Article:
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Minimally Invasive Spina Bifida Surgery has Fewer Maternal Risks

Johns Hopkins maternal-fetal medicine specialists have begun in utero spina bifida surgeries that are minimally invasive to the mother’s uterus. The technique uses a small laparoscopic instrument, known as a fetoscope, to perform the repair and avoids the risks associated with cutting open the uterus.

In this surgery, performed at just three hospitals nationwide, doctors move the uterus outside the body, install ports through the uterine wall to replace some amniotic fluid with carbon dioxide, and insert a camera and surgical instruments. The surgeons then close the defect in a manner similar to the open surgery by dissecting the spinal cord membrane away from the skin edge that falls into the spinal canal, then layering muscle and skin on top.

Johns Hopkins maternal-fetal medicine specialists Ahmet Baschat, Jena Miller and Edward Ahn began offering this procedure to eligible patients in February 2017. To qualify, the surgeons say, the upper border of the spina bifida defect must be a myelomeningocele and fall between the T1 and S1 vertebra. There must also be a Chiari II malformation, in which the cerebellum is pulled into the spinal canal, and the fetus must have no other known genetic defects or physical abnormalities. The mother must have no known risks of early labor and must have a body mass index of less than 35 kg/m2 before pregnancy.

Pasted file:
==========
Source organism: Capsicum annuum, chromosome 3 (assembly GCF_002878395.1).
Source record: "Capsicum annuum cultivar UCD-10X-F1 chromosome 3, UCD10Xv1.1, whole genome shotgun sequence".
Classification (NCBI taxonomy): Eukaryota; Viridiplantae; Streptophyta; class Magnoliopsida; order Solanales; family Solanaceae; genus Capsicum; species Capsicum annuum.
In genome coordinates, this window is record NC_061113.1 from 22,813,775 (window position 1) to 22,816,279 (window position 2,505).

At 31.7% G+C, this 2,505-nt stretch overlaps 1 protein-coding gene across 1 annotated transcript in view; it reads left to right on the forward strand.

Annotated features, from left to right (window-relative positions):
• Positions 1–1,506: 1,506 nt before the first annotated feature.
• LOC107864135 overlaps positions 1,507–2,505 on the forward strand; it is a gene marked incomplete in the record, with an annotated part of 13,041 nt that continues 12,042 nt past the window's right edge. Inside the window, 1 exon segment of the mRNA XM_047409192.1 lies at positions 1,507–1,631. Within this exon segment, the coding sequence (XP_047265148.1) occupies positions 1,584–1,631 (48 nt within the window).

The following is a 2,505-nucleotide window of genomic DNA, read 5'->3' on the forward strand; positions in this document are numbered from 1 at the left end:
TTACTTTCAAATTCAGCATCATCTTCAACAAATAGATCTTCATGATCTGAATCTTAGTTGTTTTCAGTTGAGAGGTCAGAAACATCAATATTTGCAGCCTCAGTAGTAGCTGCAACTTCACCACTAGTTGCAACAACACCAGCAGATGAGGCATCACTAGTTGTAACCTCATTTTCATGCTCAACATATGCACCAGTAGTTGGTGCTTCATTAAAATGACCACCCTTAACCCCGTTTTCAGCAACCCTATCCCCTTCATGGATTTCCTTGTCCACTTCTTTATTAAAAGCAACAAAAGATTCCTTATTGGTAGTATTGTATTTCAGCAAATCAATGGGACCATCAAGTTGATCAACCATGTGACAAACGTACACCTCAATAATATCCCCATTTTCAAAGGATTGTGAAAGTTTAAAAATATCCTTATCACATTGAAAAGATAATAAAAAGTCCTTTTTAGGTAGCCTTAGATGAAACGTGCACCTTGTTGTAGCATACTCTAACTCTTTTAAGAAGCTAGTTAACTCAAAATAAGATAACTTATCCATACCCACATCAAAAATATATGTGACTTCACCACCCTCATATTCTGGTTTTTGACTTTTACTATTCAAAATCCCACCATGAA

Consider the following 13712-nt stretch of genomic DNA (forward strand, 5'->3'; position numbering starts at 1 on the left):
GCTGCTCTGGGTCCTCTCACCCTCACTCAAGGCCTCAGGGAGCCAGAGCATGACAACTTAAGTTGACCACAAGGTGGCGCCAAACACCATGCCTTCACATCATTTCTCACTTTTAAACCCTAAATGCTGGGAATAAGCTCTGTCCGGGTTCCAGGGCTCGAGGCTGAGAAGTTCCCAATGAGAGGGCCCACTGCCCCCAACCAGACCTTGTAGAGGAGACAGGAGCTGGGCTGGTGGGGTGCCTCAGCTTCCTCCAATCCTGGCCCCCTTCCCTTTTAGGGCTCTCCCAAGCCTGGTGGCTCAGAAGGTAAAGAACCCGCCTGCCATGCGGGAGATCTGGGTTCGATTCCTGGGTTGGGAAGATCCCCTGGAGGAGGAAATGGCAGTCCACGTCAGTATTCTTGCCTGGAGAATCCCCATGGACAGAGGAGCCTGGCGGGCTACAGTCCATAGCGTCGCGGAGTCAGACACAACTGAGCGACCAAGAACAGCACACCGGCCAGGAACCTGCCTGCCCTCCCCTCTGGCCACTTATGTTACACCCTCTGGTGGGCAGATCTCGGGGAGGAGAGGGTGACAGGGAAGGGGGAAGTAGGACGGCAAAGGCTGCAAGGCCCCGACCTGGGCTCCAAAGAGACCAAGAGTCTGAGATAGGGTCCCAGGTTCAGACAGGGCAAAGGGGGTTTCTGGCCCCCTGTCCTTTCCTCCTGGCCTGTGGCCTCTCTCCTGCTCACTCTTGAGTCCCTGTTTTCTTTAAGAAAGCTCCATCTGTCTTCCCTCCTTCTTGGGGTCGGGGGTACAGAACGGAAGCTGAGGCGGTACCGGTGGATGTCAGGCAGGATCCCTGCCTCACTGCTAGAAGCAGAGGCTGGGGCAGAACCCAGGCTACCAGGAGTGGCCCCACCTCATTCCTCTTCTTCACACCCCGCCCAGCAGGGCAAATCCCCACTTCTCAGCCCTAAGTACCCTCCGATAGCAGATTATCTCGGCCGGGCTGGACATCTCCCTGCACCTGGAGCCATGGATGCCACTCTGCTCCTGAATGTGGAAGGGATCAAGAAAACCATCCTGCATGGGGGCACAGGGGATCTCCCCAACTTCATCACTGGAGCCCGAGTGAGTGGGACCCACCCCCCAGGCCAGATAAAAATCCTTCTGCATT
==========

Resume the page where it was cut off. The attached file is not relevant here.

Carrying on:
By the end of September, Baschat and Miller had performed this procedure on five patients. So far, none of the babies born required additional surgery. They will be followed over the next 30 months to assess their neurological outcomes to determine how they compare to those who received fetal surgery with the open technique. The trial is approved and monitored by the Food and Drug Administration.

Until recently, the gold standard for spina bifida treatment was surgery within two days after birth to close the defect over the spinal cord and correct spinal deformities.

However, research within the past decade has shown that surgically repairing the defect before birth, between about 20 and 26 weeks gestation, leads to better outcomes for the babies.

Despite the proven benefits of this open fetal surgery, only a fraction of parents whose children are eligible choose it, say Baschat and Miller. That’s because this therapy confers risks: about 10 percent of women require blood transfusions during surgery or delivery and the resulting scar leaves the uterus vulnerable to potentially rupture in the present or future pregnancies, requiring women to deliver by scheduled cesarean sections. She also must deliver before 37 weeks, increasing the odds of neurological and other complications for the baby.

The new technique is minimally invasive to the uterus, essentially abolishing these risks, they say.

 “We feel strongly about being able to offer procedures that provide proven benefits to mothers and children without fear for their health or future pregnancy outcomes,” Miller says. “This surgery is the latest to meet that goal.”  

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